Then he smiled, and his eyes came back to the baby. On its chubby neck there was this small puckered mark. Without speaking, Holmes examined it with care. Finally he shook one of the dimpled fists which waved in front of him.
“Good-bye, little man. You have made a strange start in life. Nurse, I should wish to have a word with you in private.”
He took her aside and spoke earnestly for a few minutes. I only heard the last words, which were: “Your anxiety will soon, I hope, be set at rest.” The woman, who seemed to be a sour, silent kind of creature, withdrew with the child.
“What is Mrs. Mason like?” asked Holmes.
“Not very prepossessing externally, as you can see, but a heart of gold, and devoted to the child.”
“Do you like her, Jack?” Holmes turned suddenly upon the boy. His expressive mobile face shadowed over, and he shook his head.
“Jacky has very strong likes and dislikes,” said Ferguson, putting his arm round the boy. “Luckily I am one of his likes.”
The boy cooed and nestled his head upon his father’s breast. Ferguson gently disengaged him.
“Run away, little Jacky,” said he, and he watched his son with loving eyes until he disappeared. “Now, Mr. Holmes,” he continued when the boy was gone, “I really feel that I have brought you on a fool’s errand, for what can you possibly do save give me your sympathy? It must be an exceedingly delicate and complex affair from your point of view.”
“It is certainly delicate,” said my friend with an amused smile, “but I have not been struck up to now with its complexity. It has been a case for intellectual deduction, but when this original intellectual deduction is confirmed point by point by quite a number of independent incidents, then the subjective becomes objective and we can say confidently that we have reached our goal. I had, in fact, reached it before we left Baker Street, and the rest has merely been observation and confirmation.”
Ferguson put his big hand to his furrowed forehead.
“For heaven’s sake, Holmes,” he said hoarsely; “if you can see the truth in this matter, do not keep me in suspense. How do I stand? What shall I do? I care nothing as to how you have found your facts so long as you have really got them.”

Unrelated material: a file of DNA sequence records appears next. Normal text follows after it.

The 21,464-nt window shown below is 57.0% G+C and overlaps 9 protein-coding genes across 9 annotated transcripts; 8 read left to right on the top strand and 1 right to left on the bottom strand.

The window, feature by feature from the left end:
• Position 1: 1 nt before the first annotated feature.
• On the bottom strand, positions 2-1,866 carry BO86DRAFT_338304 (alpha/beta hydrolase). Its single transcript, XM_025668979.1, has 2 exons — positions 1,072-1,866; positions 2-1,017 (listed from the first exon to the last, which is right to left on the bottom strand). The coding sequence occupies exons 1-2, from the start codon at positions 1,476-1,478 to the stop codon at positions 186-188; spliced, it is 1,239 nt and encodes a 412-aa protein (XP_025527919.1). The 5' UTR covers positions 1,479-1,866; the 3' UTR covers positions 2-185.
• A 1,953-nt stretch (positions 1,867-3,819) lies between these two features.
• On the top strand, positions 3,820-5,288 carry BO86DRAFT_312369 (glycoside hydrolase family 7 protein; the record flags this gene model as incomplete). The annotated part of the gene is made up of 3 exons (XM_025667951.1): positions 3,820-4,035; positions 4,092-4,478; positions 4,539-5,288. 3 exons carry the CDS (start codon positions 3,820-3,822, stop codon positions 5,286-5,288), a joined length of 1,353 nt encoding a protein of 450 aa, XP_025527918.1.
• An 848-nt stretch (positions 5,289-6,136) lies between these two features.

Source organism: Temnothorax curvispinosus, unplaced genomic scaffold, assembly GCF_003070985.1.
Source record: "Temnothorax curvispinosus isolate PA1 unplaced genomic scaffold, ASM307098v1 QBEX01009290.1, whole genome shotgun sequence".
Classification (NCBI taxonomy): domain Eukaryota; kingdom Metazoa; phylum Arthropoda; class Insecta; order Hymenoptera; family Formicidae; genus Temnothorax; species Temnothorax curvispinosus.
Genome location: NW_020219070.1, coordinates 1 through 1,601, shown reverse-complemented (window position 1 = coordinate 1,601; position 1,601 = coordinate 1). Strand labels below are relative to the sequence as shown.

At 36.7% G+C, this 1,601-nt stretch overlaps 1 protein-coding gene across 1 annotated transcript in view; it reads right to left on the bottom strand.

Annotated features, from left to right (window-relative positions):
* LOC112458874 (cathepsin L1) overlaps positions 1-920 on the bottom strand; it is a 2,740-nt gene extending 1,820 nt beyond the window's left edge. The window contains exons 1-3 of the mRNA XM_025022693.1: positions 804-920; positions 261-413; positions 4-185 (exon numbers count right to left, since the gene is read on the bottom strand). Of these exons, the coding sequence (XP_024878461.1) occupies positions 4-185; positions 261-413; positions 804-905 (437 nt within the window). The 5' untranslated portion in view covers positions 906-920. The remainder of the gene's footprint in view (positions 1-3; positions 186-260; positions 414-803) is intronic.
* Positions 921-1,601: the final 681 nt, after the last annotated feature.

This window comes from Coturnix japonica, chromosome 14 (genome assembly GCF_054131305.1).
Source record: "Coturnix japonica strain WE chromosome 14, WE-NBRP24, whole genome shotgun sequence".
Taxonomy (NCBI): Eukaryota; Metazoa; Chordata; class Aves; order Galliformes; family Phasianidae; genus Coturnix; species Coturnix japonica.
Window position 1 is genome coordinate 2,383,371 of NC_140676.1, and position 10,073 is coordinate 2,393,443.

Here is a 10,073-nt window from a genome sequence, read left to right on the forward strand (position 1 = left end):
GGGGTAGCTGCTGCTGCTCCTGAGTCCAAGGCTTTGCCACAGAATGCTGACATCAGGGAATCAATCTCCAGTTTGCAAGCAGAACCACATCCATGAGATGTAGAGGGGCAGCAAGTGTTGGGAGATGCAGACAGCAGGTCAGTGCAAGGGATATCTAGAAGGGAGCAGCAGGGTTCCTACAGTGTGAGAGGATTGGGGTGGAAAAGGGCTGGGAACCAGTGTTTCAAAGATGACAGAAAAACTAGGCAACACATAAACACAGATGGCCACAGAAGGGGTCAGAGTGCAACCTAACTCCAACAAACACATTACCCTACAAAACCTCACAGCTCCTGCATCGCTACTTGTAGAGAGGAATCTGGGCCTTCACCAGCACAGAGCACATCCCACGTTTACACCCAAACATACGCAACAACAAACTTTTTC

“Certainly I owe you an explanation, and you shall have it. But you will permit me to handle the matter in my own way? Is the lady capable of seeing us, Watson?”
“She is ill, but she is quite rational.”
“Very good. It is only in her presence that we can clear the matter up. Let us go up to her.”
“She will not see me,” cried Ferguson.
“Oh, yes, she will,” said Holmes. He scribbled a few lines upon a sheet of paper.“You at least have the entree, Watson. Will you have the goodness to give the lady this note?”
I ascended again and handed the note to Dolores, who cautiously opened the door. A minute later I heard a cry from within, a cry in which joy and surprise seemed to be blended. Dolores looked out.
“She will see them. She will leesten,” said she.
At my summons Ferguson and Holmes came up. As we entered the room Ferguson took a step or two towards his wife, who had raised herself in the bed, but she held out her hand to repulse him. He sank into an armchair, while Holmes seated himself beside him, after bowing to the lady, who looked at him with wide-eyed amazement.
“I think we can dispense with Dolores,” said Holmes. “Oh, very well, madame, if you would rather she stayed I can see no objection. Now, Mr. Ferguson, I am a busy man with many calls, and my methods have to be short and direct. The swiftest surgery is the least painful. Let me first say what will ease your mind. Your wife is a very good, a very loving, and a very ill-used woman.”
Ferguson sat up with a cry of joy.
“Prove that, Mr. Holmes, and I am your debtor forever.”
“I will do so, but in doing so I must wound you deeply in another direction.”
“I care nothing so long as you clear my wife. Everything on earth is insignificant compared to that.”
“Let me tell you, then, the train of reasoning which passed through my mind in Baker Street.